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Central Case Examination Group

The Central Case Examination Group (Chinese: 中央专案组; CCEG) was a special organization established in the People's Republic of China in 1966 under the aegis of the Politburo Standing Committee to persecute those accused of "anti-party activities". It was, in essence, an organization dedicated to political persecution of senior party leaders as well as ordinary functionaries. Initially conceptualized as a beachhead by Chairman Mao Zedong's most radical supporters to 'gather dirt' on opponents of the Cultural Revolution, it later began taking up cases against all manner of perceived political opponents irrespective of their ideological allegiance. Many of its early leaders, such as Jiang Qing, later themselves became the subject of persecution by the Group. The Group was compared by Cultural Revolution-era propagandist Wang Li to the Soviet Cheka, but he noted that the CCEG had even broader powers. Its leading members included nearly all of the members of the Cultural Revolution Group (CRG) as well as Premier Zhou Enlai and the chief of Mao's security detail Wang Dongxing. The CCEG worked closely with the CRG during its investigations.[1]


The precursor to the CCEG was the Special Case Examination Committee, an organ established by the Politburo in May 1966 to investigate the political offences of Peng Zhen, Luo Ruiqing, Lu Dingyi and Yang Shangkun. When it was found that there was a need for analysis of other cases, the committee was retained under a new name, and soon achieved a permanence as a central institution.

Role in the Cultural Revolution

The Central Case Examination Group was founded at roughly the same time as the Cultural Revolution Group (CRG).[2] The CRG was essentially "command central" of the Cultural Revolution. However, unlike the CRG, the CCEG was to operate throughout the entire of the Cultural Revolution decade and beyond, investigating and reporting on the purported crimes of many of the members of the higher echelons of the Communist Party of China (CCP) and all people considered to be counterrevolutionary. The group's highest profile case was that of Chinese President Liu Shaoqi, whose case was reportedly investigated by 400,000 people (including some Red Guards from Peking University), looking at over four million files.[3] The findings of the CCEG on President Liu Shaoqi were compiled into a seventy-four page report to be considered by the Twelfth Plenum of the Eighth Central Committee of the CCP that met in October 1968. It was at this plenum that Liu Shaoqi was officially expelled from the CCP.[3]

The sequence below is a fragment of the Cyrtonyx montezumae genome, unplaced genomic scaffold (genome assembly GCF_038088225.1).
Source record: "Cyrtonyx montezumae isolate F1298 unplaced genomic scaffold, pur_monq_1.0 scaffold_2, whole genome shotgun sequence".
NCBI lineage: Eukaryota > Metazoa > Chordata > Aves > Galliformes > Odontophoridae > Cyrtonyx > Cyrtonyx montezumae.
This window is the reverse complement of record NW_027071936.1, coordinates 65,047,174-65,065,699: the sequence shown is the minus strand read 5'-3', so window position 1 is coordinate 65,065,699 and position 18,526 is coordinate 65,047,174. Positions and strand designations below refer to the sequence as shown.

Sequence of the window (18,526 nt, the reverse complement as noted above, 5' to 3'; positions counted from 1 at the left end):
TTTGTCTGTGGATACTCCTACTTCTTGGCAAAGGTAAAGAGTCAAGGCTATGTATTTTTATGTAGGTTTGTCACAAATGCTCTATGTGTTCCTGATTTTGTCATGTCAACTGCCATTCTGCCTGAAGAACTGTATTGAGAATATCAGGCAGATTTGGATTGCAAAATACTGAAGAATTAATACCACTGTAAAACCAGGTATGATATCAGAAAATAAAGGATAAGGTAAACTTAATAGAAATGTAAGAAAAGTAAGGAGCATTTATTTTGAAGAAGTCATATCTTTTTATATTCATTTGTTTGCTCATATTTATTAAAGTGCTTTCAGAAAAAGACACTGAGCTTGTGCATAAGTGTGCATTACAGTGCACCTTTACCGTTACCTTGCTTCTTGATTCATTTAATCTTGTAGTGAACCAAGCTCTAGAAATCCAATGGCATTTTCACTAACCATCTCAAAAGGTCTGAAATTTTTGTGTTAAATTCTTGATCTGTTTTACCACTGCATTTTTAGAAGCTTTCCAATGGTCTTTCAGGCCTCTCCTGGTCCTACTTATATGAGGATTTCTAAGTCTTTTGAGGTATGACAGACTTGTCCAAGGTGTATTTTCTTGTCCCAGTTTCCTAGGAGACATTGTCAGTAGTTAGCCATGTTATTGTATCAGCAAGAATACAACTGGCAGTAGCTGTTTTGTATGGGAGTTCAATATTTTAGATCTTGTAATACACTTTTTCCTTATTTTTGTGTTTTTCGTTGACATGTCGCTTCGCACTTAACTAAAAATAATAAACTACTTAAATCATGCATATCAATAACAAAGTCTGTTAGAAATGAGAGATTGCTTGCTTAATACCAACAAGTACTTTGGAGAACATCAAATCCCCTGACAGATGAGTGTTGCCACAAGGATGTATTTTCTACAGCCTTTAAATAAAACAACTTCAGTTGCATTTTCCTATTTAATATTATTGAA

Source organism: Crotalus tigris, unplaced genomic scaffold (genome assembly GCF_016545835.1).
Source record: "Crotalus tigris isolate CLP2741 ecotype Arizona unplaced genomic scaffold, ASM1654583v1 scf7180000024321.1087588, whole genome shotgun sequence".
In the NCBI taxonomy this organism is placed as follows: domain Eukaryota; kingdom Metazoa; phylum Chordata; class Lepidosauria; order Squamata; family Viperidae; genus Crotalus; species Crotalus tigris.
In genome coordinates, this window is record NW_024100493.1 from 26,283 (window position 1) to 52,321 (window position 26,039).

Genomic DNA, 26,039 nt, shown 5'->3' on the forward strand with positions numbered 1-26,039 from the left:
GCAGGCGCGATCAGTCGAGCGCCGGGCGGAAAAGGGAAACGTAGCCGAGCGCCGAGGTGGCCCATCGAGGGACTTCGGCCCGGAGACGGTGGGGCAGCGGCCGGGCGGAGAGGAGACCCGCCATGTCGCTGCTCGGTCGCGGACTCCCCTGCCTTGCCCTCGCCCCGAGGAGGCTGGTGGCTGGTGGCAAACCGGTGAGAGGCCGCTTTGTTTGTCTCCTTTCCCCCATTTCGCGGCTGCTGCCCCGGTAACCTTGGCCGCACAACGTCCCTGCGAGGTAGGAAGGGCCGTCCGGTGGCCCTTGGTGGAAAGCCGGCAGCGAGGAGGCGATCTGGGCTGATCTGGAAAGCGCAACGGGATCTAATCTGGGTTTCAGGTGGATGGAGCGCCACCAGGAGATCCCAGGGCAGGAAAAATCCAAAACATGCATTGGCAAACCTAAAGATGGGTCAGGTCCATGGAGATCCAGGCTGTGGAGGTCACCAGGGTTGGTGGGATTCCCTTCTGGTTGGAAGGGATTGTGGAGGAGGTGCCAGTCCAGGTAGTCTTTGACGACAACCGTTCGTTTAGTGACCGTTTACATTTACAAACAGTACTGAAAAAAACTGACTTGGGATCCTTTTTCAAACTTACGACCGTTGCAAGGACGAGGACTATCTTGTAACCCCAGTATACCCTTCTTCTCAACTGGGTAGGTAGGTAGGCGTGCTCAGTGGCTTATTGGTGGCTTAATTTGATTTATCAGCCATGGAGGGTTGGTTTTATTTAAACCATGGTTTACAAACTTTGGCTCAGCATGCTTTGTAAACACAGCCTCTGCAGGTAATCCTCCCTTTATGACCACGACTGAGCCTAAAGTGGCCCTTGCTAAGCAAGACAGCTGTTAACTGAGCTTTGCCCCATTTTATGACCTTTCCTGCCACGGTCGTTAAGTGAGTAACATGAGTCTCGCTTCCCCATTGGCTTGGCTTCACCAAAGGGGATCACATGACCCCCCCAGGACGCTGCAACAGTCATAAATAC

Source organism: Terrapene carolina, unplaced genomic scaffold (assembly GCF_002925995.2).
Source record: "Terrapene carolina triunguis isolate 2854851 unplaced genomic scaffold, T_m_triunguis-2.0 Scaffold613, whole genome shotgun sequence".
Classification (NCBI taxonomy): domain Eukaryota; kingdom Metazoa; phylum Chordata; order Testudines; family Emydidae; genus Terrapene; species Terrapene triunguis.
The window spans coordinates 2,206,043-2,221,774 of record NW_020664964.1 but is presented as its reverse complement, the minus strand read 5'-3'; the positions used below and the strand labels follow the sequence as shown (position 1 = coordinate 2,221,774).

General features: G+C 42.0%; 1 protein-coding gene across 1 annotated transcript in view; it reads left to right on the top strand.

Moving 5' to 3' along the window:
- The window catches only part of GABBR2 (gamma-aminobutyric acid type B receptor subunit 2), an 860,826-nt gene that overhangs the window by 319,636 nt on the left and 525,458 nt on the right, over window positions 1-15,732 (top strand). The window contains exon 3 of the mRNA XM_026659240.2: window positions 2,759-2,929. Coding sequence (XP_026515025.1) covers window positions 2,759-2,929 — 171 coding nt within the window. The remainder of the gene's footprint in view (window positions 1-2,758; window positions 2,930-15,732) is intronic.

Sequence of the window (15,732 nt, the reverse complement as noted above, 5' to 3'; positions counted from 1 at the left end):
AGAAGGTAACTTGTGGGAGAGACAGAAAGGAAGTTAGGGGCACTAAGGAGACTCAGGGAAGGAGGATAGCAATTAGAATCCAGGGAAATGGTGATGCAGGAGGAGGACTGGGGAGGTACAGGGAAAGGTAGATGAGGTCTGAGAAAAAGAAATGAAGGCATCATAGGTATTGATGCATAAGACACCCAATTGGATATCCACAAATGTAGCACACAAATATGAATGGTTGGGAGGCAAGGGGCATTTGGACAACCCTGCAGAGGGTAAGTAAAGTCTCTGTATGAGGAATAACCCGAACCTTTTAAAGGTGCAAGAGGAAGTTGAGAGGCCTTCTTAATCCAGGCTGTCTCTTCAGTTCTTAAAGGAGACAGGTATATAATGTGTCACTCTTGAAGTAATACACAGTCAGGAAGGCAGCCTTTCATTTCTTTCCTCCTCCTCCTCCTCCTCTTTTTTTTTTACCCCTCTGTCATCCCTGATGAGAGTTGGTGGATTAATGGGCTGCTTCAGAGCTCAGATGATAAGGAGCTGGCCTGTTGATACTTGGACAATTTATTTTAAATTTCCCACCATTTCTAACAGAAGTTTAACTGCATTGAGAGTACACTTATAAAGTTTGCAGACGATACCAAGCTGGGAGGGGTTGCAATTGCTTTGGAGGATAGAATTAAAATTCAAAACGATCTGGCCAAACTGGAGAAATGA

The CCEG's membership included most of the membership of the Cultural Revolution Group and Zhou Enlai, with Mao Zedong's wife Jiang Qing taking a particularly active role in the building of cases against individuals.[4] In addition, other members included Wang Dongxing and Ye Qun, the wife of Lin Biao.[1]

"The Case Examination Group was a horrible, harmful institution... it had unlimited powers and it answered to no one. The group could choose to purge whomever it wanted, and had the power to throw people in prison; it even dictated how long the prison term was... the Group must be buried forever... it had strong autocratic tendencies and operated on the whims of the individual. So long as the Group exists, we will never become a democratic society based on rule of law. If not handled well, the Central Commission for Discipline Inspection may be at risk of becoming a bigger version of the CCEG."